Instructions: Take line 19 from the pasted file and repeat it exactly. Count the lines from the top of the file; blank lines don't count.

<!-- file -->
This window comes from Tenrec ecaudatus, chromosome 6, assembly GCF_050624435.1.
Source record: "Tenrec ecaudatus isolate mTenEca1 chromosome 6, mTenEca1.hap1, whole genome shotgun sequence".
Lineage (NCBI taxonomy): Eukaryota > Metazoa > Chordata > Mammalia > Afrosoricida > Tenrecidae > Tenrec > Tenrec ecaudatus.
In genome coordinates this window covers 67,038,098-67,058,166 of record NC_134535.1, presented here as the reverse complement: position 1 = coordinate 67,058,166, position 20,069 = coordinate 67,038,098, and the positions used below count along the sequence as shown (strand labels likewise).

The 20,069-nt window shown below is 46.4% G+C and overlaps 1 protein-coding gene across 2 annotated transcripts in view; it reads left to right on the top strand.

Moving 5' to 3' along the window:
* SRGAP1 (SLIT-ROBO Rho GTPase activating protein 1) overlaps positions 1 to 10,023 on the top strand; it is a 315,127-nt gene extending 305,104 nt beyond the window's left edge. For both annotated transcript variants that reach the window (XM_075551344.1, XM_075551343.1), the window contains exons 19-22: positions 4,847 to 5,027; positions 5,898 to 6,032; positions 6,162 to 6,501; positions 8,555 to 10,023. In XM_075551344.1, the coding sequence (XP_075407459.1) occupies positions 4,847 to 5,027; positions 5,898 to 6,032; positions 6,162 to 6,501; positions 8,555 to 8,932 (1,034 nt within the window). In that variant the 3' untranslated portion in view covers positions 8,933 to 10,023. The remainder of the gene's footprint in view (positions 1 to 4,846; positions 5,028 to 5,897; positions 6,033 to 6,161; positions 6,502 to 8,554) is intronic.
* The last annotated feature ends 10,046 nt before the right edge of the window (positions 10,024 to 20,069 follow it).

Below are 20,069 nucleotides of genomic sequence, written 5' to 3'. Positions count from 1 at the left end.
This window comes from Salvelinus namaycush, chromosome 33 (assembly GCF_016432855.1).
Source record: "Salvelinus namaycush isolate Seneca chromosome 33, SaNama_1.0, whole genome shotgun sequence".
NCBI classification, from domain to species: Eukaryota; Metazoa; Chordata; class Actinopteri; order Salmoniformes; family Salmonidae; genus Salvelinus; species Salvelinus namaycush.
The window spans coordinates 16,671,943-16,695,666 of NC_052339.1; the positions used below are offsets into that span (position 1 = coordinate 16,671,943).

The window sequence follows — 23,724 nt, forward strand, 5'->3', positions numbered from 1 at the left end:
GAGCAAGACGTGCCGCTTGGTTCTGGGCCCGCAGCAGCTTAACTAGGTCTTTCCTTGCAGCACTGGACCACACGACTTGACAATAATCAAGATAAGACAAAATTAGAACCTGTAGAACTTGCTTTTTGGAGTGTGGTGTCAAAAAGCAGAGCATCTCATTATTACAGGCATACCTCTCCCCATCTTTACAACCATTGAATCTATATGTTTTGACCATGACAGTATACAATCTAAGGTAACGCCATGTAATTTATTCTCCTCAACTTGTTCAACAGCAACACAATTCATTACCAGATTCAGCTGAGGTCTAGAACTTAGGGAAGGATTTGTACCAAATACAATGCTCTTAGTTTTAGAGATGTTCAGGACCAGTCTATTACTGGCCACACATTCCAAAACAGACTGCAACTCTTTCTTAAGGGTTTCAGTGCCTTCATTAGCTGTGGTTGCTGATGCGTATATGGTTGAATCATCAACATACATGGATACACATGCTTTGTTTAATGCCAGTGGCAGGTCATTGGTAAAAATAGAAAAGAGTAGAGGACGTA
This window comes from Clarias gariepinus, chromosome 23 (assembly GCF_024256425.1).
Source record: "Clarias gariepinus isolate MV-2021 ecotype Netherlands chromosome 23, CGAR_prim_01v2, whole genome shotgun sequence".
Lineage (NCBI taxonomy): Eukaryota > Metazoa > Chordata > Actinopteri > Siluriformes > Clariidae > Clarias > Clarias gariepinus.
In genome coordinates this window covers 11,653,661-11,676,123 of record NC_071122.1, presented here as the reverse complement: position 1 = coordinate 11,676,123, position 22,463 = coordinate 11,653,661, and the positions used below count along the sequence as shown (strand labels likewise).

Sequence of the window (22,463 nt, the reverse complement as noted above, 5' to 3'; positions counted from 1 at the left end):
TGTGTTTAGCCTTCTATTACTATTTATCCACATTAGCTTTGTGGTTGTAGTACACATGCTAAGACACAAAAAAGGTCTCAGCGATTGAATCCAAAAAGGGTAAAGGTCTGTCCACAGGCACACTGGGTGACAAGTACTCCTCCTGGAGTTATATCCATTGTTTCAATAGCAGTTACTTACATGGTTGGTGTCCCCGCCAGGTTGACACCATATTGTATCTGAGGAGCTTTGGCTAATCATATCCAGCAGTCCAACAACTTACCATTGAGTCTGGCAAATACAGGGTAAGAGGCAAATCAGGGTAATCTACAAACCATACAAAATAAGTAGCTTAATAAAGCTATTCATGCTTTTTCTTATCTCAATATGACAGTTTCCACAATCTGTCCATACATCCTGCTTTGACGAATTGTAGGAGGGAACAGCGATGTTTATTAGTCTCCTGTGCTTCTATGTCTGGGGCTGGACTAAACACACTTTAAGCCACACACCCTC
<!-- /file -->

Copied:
In genome coordinates this window covers 11,653,661-11,676,123 of record NC_071122.1, presented here as the reverse complement: position 1 = coordinate 11,676,123, position 22,463 = coordinate 11,653,661, and the positions used below count along the sequence as shown (strand labels likewise).